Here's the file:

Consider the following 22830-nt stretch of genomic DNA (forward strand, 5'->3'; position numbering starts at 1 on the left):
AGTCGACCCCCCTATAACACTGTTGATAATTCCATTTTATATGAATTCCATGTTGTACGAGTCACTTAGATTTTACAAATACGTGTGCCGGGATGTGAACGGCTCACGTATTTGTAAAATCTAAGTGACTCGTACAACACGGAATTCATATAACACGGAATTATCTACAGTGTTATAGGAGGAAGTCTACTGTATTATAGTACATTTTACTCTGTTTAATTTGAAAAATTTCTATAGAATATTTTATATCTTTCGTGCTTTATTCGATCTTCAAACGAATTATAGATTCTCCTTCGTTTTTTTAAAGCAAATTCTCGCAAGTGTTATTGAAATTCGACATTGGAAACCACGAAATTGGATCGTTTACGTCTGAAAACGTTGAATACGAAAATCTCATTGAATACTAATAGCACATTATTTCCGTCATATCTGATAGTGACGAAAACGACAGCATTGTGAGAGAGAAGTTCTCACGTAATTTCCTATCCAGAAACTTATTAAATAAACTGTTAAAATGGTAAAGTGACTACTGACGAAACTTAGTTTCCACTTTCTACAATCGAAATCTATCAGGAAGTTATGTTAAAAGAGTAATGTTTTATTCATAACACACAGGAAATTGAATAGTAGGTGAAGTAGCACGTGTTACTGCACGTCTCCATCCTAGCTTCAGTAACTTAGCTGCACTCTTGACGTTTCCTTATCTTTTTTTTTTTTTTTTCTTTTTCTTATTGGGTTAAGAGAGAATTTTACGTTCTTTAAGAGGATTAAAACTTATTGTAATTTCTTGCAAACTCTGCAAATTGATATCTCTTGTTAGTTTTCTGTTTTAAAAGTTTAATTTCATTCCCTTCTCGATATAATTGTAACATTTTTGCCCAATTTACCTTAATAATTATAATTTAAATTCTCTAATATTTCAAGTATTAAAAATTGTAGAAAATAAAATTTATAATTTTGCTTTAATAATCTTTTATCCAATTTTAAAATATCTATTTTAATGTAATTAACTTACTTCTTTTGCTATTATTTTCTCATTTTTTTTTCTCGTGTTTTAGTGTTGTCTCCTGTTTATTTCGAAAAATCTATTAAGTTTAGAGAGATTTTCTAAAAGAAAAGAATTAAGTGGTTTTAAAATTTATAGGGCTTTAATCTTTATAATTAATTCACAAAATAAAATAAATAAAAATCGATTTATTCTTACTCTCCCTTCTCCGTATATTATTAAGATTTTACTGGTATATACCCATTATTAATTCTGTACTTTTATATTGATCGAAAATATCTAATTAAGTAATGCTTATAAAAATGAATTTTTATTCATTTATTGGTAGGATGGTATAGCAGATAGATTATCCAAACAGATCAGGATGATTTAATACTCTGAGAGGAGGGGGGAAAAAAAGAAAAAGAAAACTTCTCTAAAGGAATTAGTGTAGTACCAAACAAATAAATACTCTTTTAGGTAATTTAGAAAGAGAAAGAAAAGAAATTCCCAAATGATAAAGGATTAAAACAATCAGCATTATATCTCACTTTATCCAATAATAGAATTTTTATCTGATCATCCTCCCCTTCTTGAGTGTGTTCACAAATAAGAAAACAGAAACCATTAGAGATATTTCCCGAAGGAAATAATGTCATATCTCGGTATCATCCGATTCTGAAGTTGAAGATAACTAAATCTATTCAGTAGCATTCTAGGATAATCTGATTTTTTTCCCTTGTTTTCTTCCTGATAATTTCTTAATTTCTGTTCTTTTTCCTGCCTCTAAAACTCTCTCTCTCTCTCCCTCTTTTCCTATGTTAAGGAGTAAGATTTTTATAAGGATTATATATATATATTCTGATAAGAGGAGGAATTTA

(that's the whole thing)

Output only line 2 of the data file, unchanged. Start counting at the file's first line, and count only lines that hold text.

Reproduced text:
AGTCGACCCCCCTATAACACTGTTGATAATTCCATTTTATATGAATTCCATGTTGTACGAGTCACTTAGATTTTACAAATACGTGTGCCGGGATGTGAACGGCTCACGTATTTGTAAAATCTAAGTGACTCGTACAACACGGAATTCATATAACACGGAATTATCTACAGTGTTATAGGAGGAAGTCTACTGTATTATAGTACATTTTACTCTGTTTAATTTGAAAAATTTCTATAGAATATTTTATATCTTTCGTGCTTTATTCGATCTTCAAACGAATTATAGATTCTCCTTCGTTTTTTTAAAGCAAATTCTCGCAAGTGTTATTGAAATTCGACATTGGAAACCACGAAATTGGATCGTTTACGTCTGAAAACGTTGAATACGAAAATCTCATTGAATACTAATAGCACATTATTTCCGTCATATCTGATAGTGACGAAAACGACAGCATTGTGAGAGAGAAGTTCTCACGTAATTTCCTATCCAGAAACTTATTAAATAAACTGTTAAAATGGTAAAGTGACTACTGACGAAACTTAGTTTCCACTTTCTACAATCGAAATCTATCAGGAAGTTATGTTAAAAGAGTAATGTTTTATTCATAACACACAGGAAATTGAATAGTAGGTGAAGTAGCACGTGTTACTGCACGTCTCCATCCTAGCTTCAGTAACTTAGCTGCACTCTTGACGTTTCCTTATCTTTTTTTTTTTTTTTTCTTTTTCTTATTGGGTTAAGAGAGAATTTTACGTTCTTTAAGAGGATTAAAACTTATTGTAATTTCTTGCAAACTCTGCAAATTGATATCTCTTGTTAGTTTTCTGTTTTAAAAGTTTAATTTCATTCCCTTCTCGATATAATTGTAACATTTTTGCCCAATTTACCTTAATAATTATAATTTAAATTCTCTAATATTTCAAGTATTAAAAATTGTAGAAAATAAAATTTATAATTTTGCTTTAATAATCTTTTATCCAATTTTAAAATATCTATTTTAATGTAATTAACTTACTTCTTTTGCTATTATTTTCTCATTTTTTTTTCTCGTGTTTTAGTGTTGTCTCCTGTTTATTTCGAAAAATCTATTAAGTTTAGAGAGATTTTCTAAAAGAAAAGAATTAAGTGGTTTTAAAATTTATAGGGCTTTAATCTTTATAATTAATTCACAAAATAAAATAAATAAAAATCGATTTATTCTTACTCTCCCTTCTCCGTATATTATTAAGATTTTACTGGTATATACCCATTATTAATTCTGTACTTTTATATTGATCGAAAATATCTAATTAAGTAATGCTTATAAAAATGAATTTTTATTCATTTATTGGTAGGATGGTATAGCAGATAGATTATCCAAACAGATCAGGATGATTTAATACTCTGAGAGGAGGGGGGAAAAAAAGAAAAAGAAAACTTCTCTAAAGGAATTAGTGTAGTACCAAACAAATAAATACTCTTTTAGGTAATTTAGAAAGAGAAAGAAAAGAAATTCCCAAATGATAAAGGATTAAAACAATCAGCATTATATCTCACTTTATCCAATAATAGAATTTTTATCTGATCATCCTCCCCTTCTTGAGTGTGTTCACAAATAAGAAAACAGAAACCATTAGAGATATTTCCCGAAGGAAATAATGTCATATCTCGGTATCATCCGATTCTGAAGTTGAAGATAACTAAATCTATTCAGTAGCATTCTAGGATAATCTGATTTTTTTCCCTTGTTTTCTTCCTGATAATTTCTTAATTTCTGTTCTTTTTCCTGCCTCTAAAACTCTCTCTCTCTCTCCCTCTTTTCCTATGTTAAGGAGTAAGATTTTTATAAGGATTATATATATATATTCTGATAAGAGGAGGAATTTA